01/25/2010 10:35:37 PM EST
Bensen on In re TS Tech USA Corp.: Motions to Transfer Venue in Patent Cases
In re TS Tech United States Corp., 551 F.3d 1315 (Fed. Cir. 2008) opened the door for patent infringement defendants in the Eastern District of Texas to get a change of venue. The decision, read with a series of decisions addressing rejected motions to transfer, makes it clear that if a patentee can point only to its choice of forum and sales in the District of an infringing product sold nationally, the patentee will have a difficult time keeping its case in the District. In this Analysis, Eric Bensen analyzes In re TS Tech USA Corp. and discusses the decision’s application. He writes:
Summary of the Case in the Lower Court
Leer sued TS Tech USA Corp. and related companies (“TS Tech”) in the Eastern District [of Texas] for infringement of Lear's patent relating to a pivotally attached vehicle headrest assembly. The Eastern District had little connection to the case inasmuch as the parties were incorporated or had principal places of business in Delaware, Michigan, Ohio and/or Canada, documentary evidence was located mainly in Ohio and the key witnesses lived in Ohio, Michigan and Canada. While Honda Motor Co. sold cars containing defendant's allegedly infringing headrests in the Eastern District, Honda did so only as a result of selling such vehicles nationally.
TS Tech moved to transfer venue to the Southern District of Ohio; the lower court denied the motion. The court reasoned that TS Tech had failed to show that the inconvenience of the parties and witnesses clearly outweighed the deference due to the plaintiff's choice of venue. The court further found that the citizens of the Eastern District had a “substantial interest” in having the dispute tried locally because several allegedly infringing vehicles were sold there. TS Tech sought a writ of mandamus from the Federal Circuit.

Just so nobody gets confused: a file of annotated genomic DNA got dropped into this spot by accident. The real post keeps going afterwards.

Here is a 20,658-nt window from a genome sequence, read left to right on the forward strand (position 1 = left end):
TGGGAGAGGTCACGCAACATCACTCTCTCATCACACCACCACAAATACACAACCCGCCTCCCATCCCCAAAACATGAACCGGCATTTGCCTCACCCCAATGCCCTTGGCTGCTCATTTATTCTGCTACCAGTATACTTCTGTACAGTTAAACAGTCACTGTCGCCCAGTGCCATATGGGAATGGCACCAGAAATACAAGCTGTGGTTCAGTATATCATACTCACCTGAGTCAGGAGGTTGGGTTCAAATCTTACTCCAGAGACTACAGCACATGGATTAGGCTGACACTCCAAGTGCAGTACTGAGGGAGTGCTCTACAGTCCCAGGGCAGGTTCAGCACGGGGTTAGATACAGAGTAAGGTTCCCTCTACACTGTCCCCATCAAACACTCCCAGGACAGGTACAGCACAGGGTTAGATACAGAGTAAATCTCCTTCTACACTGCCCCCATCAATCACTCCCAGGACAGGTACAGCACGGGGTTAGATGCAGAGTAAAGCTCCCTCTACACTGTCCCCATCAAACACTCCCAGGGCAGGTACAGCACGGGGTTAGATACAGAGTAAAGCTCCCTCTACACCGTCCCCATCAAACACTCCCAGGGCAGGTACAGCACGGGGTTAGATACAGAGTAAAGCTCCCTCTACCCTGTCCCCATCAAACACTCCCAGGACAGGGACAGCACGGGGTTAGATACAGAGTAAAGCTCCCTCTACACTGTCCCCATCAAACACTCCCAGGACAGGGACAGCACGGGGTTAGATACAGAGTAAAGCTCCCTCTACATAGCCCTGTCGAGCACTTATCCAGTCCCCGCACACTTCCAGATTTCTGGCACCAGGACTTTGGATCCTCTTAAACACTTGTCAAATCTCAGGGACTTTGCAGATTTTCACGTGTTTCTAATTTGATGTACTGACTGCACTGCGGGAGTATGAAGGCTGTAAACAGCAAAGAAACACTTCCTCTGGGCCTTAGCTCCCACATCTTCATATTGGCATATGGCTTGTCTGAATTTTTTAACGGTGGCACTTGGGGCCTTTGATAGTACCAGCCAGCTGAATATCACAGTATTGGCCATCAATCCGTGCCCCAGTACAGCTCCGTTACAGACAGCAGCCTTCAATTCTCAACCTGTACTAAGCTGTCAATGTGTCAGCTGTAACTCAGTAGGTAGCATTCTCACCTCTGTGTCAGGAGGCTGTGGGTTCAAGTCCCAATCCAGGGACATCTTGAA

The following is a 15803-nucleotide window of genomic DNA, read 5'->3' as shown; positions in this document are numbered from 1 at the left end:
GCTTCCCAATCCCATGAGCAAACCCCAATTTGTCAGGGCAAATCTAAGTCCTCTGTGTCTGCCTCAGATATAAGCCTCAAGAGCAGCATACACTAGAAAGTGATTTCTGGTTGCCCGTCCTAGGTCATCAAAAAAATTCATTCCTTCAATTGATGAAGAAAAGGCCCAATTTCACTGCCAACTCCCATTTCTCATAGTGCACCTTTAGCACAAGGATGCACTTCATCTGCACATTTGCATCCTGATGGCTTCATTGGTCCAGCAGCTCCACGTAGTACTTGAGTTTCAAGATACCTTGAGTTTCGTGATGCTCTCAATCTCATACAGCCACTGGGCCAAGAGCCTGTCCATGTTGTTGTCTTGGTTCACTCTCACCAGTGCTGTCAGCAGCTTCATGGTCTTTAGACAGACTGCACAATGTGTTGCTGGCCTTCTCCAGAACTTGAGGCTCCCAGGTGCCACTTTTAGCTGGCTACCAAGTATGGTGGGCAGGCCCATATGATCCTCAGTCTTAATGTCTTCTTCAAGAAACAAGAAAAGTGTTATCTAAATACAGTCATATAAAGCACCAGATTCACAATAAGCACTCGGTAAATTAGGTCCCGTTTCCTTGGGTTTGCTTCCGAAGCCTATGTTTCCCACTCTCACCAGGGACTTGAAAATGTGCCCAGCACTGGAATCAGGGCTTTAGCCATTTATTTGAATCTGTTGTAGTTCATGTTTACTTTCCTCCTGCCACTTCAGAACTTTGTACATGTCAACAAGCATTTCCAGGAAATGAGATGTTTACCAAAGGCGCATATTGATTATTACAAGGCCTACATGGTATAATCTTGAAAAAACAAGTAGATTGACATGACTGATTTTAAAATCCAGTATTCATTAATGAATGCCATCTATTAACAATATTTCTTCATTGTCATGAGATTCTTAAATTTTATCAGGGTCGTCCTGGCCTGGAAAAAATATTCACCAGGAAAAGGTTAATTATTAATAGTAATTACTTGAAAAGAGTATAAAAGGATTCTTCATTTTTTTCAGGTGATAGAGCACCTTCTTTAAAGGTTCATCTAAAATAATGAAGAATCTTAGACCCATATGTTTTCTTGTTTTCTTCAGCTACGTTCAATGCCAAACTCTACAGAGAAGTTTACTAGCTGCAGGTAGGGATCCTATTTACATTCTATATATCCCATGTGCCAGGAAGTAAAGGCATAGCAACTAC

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The TS Tech Decision
Because a motion to transfer venue does not involve substantial issues of patent law, the Federal Circuit applied Fifth Circuit law. Specifically, it applied the public and private factor approach used in In re Volkswagen [545 F.3d 304 (5th Cir. Tex. 2008)] to determine whether the lower court erred in not holding that the Southern District of Ohio was “clearly more convenient” than the Eastern District of Texas for the suit.
In the Federal Circuit's view, the lower correctly applied some of the private and public interest factors. For example, it correctly concluded that the Southern District of Ohio was in no better position to decide the case than the Eastern District and that the administrative difficulties due to court congestion was a neutral factor.
However, in the court's view, the lower court committed several key errors in its analysis.
1. It gave too much weight to the plaintiff's choice of forum, which is not a distinct factor in a venue transfer analysis, but rather, the reason for placing the burden on the defendant to show that the alternative venue is clearly more convenient.
2. It failed to properly consider the additional costs to witnesses of traveling to Texas rather than Ohio, which was closer to where they resided.
3. It failed to give proper weight to the fact that the evidence was largely located in Ohio.